A Christmas Thought.

Since becoming a mother, so many aspects of my faith have shifted. Now that I have my own child…gosh, everything is different. To experience bearing a child…loving a child…failing my own flesh and blood by my own brokeness…sharing an intimacy and tenderness with this little one that I never knew possible…my world and my heart are forever changed.

By looking at my own child, I am often struck by what it means to be a child myself…a child of God. And as Christmas approaches, and Jesus’ birth is near, I am amazed-and frankly, baffled at times, at God’s boldness in sending His Son in the form of a child. This is the Lord of Heaven and Earth…He had to know what He was getting Himself into…and yet– if He did, how could He have still chosen to do it? To send the Son of Man in the flesh of a little, tiny, helpless baby?!

So often I think I’ve sidestepped the reality of Jesus as a baby– I’ve chosen to ignore His humanity and focus instead on the man that Jesus became–the Jesus of thirty-three years–Jesus on the cross. Jesus as a man– yes, still God, but old enough to take care of Himself. Its so hard to believe that God sent Him in the form of a vulnerable, needy baby….that Mary, like any mother, felt her baby’s flutters and then kicks…that Jesus, was always the Son of God, even as baby who perhaps wailed, just like my own child, to be fed, cleaned or simply to be held. Those cries, those needs, are not reflections of our broken world, but instead are simply the means by which children, even God, communicate.

When I think about this Father’s choice to send His Son, I am baffled…humbled…perplexed…and in awe. How courageous. How trusting. How…divine. He sent His perfect creation into a world of imperfection– of parents and friends and neighbors who He knew, without a doubt, would fail and hurt this child and then the man by the reality of their (and creation’s brokenness (Jesus being left at the temple, anyone?)

How vastly different God must be to be able to operate in this way…to trust that all would not be lost with this Gift. And how much He must love us to make it all worth it.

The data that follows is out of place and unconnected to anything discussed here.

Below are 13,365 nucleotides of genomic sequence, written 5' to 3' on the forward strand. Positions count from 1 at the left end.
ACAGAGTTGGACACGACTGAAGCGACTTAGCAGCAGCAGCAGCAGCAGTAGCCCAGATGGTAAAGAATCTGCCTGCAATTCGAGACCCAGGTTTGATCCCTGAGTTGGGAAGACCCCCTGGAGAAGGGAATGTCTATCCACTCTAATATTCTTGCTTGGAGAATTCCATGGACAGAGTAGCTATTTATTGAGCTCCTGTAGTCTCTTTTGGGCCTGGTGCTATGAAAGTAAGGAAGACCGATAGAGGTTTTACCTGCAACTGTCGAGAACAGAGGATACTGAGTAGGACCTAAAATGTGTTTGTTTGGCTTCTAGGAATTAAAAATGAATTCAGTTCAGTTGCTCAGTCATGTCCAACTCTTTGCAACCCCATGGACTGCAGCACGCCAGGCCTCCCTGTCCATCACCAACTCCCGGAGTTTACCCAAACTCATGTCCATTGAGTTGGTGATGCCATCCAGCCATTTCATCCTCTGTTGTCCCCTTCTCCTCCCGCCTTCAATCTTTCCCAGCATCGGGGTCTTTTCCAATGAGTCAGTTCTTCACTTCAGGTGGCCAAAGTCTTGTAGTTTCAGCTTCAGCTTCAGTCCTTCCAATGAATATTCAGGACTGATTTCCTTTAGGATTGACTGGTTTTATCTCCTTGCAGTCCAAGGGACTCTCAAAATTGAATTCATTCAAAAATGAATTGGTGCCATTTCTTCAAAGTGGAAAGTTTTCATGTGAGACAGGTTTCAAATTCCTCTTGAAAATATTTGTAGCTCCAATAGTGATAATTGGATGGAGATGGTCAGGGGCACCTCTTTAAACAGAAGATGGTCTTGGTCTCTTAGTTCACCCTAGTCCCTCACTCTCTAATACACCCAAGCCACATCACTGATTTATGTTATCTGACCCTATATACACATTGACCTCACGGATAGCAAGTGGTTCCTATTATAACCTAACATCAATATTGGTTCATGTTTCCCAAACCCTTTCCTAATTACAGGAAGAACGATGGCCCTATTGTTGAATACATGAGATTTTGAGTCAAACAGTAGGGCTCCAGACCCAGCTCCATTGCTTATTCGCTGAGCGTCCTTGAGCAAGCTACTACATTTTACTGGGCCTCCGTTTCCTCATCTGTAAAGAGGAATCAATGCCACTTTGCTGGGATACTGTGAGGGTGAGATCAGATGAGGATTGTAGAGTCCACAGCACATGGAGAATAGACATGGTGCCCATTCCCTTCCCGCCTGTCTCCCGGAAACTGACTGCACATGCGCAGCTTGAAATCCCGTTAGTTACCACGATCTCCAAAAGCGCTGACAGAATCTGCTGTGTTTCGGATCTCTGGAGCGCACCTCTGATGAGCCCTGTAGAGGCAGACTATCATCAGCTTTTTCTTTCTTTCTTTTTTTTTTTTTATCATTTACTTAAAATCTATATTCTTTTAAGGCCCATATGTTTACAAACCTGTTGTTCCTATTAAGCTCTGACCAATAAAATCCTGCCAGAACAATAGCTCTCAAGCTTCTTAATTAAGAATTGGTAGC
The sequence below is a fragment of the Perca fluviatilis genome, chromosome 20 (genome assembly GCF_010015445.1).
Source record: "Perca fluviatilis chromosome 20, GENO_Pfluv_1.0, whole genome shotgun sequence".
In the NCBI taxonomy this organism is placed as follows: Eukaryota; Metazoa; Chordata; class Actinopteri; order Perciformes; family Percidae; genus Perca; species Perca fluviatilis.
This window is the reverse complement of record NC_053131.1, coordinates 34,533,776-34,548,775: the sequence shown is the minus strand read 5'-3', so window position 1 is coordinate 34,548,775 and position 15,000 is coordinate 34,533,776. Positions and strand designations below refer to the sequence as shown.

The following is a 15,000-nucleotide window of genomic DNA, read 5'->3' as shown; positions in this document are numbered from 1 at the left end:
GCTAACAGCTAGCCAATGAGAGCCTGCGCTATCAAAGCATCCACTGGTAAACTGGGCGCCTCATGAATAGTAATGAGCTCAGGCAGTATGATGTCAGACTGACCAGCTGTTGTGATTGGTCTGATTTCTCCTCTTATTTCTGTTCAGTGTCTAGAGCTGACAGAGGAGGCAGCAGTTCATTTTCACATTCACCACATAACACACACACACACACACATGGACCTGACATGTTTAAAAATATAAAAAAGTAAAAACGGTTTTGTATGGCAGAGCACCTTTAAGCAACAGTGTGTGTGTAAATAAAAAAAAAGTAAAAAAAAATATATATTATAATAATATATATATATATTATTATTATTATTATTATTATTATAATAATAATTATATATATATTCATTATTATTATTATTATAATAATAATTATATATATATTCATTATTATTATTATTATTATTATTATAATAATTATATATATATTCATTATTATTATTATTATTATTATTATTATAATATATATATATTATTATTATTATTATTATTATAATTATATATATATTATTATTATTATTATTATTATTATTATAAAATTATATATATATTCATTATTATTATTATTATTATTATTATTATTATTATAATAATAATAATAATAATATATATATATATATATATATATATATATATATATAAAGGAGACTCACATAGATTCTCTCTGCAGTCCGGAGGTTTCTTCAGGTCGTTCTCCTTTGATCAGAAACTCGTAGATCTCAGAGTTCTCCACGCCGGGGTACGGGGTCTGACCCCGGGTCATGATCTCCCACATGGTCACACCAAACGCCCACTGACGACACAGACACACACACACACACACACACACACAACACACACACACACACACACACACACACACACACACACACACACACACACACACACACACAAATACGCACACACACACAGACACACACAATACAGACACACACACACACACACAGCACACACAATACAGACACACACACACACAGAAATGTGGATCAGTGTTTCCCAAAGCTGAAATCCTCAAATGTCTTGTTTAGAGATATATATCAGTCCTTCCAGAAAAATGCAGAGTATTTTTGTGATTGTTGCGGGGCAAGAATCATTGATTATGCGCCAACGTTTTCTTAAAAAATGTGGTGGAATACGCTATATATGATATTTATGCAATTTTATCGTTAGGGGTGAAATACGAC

An exercise in “Grey Thinking”

So I’m in the process of considering whether to finish my masters in social work in the coming school year (the 2012-2013 year). Its the last possible year I can finish, according to the Head Hoo-Hahs of the MSW world. Being that it is the last possible year I could finish my degree (well, aside from going back and doing the whole program all over again in 15 or 20 years–after the whole raising our kids is said and done…wow…will it really be that long until I don’t have a little person under my roof?! What did I get myself into with this whole parenthood thing?!), the decision feels big. And it kind of is a big deal– whether I go or not decides whether I can add an MSW to my name, if I so choose– it determines whether or not I have “easy” (as in clear-cut) options for a career, if I needed to go back to work in the next however many years.

So, as background, I never really imagined myself as a working mom. Granted, I didn’t imagine myself working and raising a family– but I didn’t actually think out what that would mean, financially. “What?” you say, “How could you not take that into consideration?” Well, that’s how my brain works…I often come to a conclusion that I think is right (really trying not to use right/wrong language these days because of how black and white my thinking can get) good– and then think through what it actually means. I don’t do this all the time– that would just be silly!- but I do think this way sometimes– it feels right- shoot! there I go again– so I go with it and think through all that is behind it later…So, back to the stay-at-home mom thing. I’m not exactly sure how or why when I imagined myself with kids, I also imagined myself at home with them. Probably mainly because my own mom was home with me– but, nonetheless, its the image of motherhood (for me) that I’ve had. And, I’ve been unbelievably blessed because its actually been a financially viable option for us. I recognize- as best I can–that this is a HUGE luxury/blessing/gift…and I can’t tell you how grateful I am to The Man of the House that I can even consider staying at home. Its a mix of his God-given talent, dedication to his development of those talents, dedication to us and the Lord’s leading that we are in a position where, albeit on a budget, I can stay home with LO since she was born.